PI3K Inhibitor Umbralisib for Marginal Zone Lymphoma Has FDA Approval Withdrawn


According to a recent article, the PI3K inhibitor umbralisib used to treat marginal zone lymphoma has had its approval withdrawn by the FDA.


Marginal Zone Lymphoma (MZL)

Marginal zone lymphoma (MZL) is a cancer of the lymphatic system—a widespread network of lymph nodes, organs and other structures that make up part of your immune system. Just as blood vessels transport blood, the lymphatic system’s job is to transport lymph, a fluid that contains disease-fighting cells.

Lymphomas are often classified based on how quickly they spread, and marginal zone lymphoma is usually a slow-growing (or indolent) cancer. It is a type of non-Hodgkin B-cell lymphoma. MZL patients make up about 8 percent of non-Hodgkin lymphoma (NHL) cases, according to the Lymphoma Research Foundation.



Umbralisib (TGR-1202) is an oral inhibitor of PI3K-delta and CK1-epsilon administered once daily. The phosphoinositide-3-kinases (PI3Ks) are a family of enzymes involved in many important cellular functions, including cell proliferation and survival, cell differentiation, intracellular trafficking, and immunity.


Safety Considerations

After safety concerns surrounding the inhibitor were brought up, the FDA decided to pull their approval. Earlier, the agency sent out a statement on the safety of umbralisib, saying it could increase the possibility of death in patients who take it. After this announcement, the FDA Oncologic Drugs Advisory Committee (ODAC) voted for data pertaining to survival from randomized trials be required for the approval of future PI3K applications.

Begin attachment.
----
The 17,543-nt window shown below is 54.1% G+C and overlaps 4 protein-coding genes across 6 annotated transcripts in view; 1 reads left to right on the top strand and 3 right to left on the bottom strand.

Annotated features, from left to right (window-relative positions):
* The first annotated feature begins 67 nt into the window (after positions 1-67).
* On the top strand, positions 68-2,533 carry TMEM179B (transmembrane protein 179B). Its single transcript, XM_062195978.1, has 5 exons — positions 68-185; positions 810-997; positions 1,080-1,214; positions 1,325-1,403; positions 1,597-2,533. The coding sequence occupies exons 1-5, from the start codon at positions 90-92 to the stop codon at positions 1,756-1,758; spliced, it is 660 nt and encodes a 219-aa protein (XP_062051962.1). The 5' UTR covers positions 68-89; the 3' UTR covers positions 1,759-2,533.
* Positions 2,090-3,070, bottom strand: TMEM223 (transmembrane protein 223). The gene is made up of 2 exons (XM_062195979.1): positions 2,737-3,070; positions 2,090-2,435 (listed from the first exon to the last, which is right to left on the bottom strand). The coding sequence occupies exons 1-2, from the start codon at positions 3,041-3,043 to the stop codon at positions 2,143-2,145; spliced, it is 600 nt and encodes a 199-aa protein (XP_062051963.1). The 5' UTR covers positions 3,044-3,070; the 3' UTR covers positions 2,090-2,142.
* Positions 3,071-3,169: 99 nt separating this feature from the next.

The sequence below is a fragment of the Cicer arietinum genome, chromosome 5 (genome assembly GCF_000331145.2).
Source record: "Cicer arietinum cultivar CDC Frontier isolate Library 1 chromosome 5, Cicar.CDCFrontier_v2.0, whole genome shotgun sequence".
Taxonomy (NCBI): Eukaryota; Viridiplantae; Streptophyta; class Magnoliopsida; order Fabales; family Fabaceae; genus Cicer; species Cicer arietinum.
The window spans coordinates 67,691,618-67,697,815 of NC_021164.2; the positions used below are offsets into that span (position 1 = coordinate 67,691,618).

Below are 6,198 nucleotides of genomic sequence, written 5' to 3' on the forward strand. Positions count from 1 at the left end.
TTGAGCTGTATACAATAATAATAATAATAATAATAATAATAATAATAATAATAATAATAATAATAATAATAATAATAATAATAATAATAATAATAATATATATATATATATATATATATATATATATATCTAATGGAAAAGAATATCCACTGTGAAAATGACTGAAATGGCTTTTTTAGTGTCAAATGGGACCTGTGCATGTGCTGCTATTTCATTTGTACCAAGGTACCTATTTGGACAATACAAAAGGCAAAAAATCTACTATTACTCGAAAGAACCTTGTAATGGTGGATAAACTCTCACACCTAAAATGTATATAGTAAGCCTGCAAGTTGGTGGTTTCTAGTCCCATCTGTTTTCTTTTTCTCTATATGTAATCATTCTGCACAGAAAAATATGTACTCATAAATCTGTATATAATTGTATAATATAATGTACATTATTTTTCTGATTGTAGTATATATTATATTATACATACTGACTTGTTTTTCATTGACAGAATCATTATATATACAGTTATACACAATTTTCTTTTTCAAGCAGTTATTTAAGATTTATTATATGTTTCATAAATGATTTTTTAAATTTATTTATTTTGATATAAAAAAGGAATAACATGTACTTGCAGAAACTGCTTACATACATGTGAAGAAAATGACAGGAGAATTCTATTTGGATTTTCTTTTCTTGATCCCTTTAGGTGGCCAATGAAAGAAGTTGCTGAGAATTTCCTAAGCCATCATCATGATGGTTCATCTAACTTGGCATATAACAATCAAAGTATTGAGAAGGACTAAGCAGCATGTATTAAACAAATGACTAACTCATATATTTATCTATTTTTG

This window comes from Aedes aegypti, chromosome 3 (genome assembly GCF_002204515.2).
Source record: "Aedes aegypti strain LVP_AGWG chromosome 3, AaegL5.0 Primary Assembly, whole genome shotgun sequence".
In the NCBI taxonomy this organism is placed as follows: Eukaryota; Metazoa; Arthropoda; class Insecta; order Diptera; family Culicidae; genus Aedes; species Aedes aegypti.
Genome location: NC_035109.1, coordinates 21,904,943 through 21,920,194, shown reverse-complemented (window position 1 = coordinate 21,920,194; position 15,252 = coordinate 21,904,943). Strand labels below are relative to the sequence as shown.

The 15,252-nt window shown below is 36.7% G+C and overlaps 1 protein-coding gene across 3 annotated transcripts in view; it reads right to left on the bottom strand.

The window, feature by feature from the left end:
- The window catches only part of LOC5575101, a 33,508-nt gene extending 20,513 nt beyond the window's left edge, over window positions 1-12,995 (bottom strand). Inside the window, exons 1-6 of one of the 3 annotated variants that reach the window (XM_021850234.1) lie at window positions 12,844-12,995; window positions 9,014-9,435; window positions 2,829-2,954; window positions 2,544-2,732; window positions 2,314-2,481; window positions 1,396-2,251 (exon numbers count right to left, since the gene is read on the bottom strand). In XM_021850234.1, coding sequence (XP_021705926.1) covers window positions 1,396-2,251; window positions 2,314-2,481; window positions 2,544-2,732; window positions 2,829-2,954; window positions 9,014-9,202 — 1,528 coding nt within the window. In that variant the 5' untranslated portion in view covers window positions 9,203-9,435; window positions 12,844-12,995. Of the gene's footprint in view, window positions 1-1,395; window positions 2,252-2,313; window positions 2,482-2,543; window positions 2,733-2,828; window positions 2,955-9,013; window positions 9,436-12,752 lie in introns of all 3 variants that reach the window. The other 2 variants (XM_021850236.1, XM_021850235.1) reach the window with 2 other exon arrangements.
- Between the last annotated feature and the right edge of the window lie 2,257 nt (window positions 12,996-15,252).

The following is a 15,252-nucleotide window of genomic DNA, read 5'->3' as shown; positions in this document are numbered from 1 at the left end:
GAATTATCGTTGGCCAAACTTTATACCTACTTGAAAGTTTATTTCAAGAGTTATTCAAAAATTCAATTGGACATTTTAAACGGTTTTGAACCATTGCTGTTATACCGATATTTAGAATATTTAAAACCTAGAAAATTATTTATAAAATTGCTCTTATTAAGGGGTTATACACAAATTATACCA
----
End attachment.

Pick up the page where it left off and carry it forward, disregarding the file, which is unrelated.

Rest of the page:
In addition, TG Therapeutics recently announced they are withdrawing their application for a license for their ublituximab and umbralisib combination. It was going to be used to treat chronic lymphocytic leukemia, as well as small lymphocytic lymphoma. They also announced their withdrawal of approved indication for marginal zone lymphoma and follicular lymphoma.


Withdrawing Approval

As the results of the UNITY-CLL clinical trial came in, researchers noted the possibility of increased death risk in people being treated with umbralisib. When this information was released, the FDA decided the potential hazards of umbralisib outweighed the benefits of it, thus they withdrew their approval for it. Although there was a benefit of progression-free survival in patients taking umbralisib, the overall survival was worse. Researchers have hypothesized that toxicity might be the cause of the worsened overall survival.

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